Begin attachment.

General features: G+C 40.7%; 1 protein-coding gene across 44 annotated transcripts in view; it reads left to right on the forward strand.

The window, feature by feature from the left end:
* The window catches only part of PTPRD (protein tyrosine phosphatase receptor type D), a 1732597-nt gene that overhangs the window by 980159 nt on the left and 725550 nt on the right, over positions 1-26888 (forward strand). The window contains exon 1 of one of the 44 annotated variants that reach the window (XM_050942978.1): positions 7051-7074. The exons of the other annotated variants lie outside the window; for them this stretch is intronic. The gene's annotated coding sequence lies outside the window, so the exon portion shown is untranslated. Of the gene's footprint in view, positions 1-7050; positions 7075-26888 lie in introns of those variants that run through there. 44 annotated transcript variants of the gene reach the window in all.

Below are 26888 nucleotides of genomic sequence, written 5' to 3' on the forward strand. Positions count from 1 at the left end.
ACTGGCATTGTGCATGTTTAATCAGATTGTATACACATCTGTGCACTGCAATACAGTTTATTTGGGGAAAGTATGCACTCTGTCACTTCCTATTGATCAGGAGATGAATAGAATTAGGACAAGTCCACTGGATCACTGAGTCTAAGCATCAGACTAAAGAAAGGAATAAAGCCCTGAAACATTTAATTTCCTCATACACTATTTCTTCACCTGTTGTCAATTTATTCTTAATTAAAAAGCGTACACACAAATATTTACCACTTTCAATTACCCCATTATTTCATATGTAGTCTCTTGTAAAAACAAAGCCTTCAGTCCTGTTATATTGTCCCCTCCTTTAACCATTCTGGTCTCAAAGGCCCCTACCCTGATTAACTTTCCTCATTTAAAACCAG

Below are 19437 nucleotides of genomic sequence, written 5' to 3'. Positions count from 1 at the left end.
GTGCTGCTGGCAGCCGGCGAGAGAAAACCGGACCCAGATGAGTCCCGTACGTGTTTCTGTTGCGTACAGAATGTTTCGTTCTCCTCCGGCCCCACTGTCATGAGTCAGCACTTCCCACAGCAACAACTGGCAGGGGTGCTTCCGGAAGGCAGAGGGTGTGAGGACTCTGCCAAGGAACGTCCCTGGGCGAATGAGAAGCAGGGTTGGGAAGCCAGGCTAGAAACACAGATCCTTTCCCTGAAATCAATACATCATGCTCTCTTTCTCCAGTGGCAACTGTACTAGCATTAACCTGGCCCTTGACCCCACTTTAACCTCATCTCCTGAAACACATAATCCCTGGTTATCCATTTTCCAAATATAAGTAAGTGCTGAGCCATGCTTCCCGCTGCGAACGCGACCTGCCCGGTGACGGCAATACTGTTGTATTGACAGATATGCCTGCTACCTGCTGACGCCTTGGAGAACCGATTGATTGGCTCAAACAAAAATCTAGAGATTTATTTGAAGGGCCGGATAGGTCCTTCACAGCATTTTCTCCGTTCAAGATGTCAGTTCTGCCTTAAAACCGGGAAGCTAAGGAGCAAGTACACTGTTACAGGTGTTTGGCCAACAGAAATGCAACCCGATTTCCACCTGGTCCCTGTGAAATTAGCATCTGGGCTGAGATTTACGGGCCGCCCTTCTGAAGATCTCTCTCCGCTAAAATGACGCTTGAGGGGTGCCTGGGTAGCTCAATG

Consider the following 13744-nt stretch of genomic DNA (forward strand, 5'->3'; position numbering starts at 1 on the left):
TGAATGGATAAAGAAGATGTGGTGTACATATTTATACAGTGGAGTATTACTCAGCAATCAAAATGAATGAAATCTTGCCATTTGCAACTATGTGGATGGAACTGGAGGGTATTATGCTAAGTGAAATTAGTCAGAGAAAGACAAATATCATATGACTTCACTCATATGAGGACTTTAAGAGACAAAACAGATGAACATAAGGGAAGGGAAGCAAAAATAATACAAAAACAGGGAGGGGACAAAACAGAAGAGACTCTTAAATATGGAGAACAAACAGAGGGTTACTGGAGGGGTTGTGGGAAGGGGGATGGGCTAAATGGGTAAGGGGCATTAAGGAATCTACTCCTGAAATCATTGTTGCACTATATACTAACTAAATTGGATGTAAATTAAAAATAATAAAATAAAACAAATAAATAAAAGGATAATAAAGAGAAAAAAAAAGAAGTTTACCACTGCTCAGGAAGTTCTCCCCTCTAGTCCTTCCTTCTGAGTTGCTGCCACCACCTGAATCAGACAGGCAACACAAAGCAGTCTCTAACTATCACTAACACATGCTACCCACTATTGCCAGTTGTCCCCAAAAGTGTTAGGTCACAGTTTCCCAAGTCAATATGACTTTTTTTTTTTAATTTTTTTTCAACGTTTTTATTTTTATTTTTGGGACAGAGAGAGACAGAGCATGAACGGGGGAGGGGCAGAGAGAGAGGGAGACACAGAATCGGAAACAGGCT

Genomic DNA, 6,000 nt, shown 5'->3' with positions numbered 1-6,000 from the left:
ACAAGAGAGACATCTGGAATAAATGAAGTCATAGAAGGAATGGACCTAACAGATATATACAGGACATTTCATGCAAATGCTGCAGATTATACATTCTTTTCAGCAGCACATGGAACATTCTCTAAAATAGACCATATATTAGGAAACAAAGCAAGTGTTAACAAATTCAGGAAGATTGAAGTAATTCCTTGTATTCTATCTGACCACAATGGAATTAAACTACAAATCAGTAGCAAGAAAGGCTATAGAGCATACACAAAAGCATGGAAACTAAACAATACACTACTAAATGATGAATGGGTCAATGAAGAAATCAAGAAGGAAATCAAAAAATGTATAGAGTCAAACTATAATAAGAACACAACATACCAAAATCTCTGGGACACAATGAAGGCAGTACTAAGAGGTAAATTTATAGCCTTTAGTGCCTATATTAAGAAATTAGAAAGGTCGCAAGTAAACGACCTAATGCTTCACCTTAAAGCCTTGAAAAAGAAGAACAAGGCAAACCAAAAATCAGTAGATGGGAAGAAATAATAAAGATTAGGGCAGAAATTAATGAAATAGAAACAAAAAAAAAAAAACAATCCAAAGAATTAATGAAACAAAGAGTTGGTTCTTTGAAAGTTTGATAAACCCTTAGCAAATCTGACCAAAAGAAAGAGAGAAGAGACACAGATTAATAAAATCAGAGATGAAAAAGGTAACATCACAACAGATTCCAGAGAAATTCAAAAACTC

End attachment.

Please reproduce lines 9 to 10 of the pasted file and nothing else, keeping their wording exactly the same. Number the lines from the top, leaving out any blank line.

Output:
TGAATGGATAAAGAAGATGTGGTGTACATATTTATACAGTGGAGTATTACTCAGCAATCAAAATGAATGAAATCTTGCCATTTGCAACTATGTGGATGGAACTGGAGGGTATTATGCTAAGTGAAATTAGTCAGAGAAAGACAAATATCATATGACTTCACTCATATGAGGACTTTAAGAGACAAAACAGATGAACATAAGGGAAGGGAAGCAAAAATAATACAAAAACAGGGAGGGGACAAAACAGAAGAGACTCTTAAATATGGAGAACAAACAGAGGGTTACTGGAGGGGTTGTGGGAAGGGGGATGGGCTAAATGGGTAAGGGGCATTAAGGAATCTACTCCTGAAATCATTGTTGCACTATATACTAACTAAATTGGATGTAAATTAAAAATAATAAAATAAAACAAATAAATAAAAGGATAATAAAGAGAAAAAAAAAGAAGTTTACCACTGCTCAGGAAGTTCTCCCCTCTAGTCCTTCCTTCTGAGTTGCTGCCACCACCTGAATCAGACAGGCAACACAAAGCAGTCTCTAACTATCACTAACACATGCTACCCACTATTGCCAGTTGTCCCCAAAAGTGTTAGGTCACAGTTTCCCAAGTCAATATGACTTTTTTTTTTTAATTTTTTTTCAACGTTTTTATTTTTATTTTTGGGACAGAGAGAGACAGAGCATGAACGGGGGAGGGGCAGAGAGAGAGGGAGACACAGAATCGGAAACAGGCT

Genomic DNA, 6,000 nt, shown 5'->3' with positions numbered 1-6,000 from the left: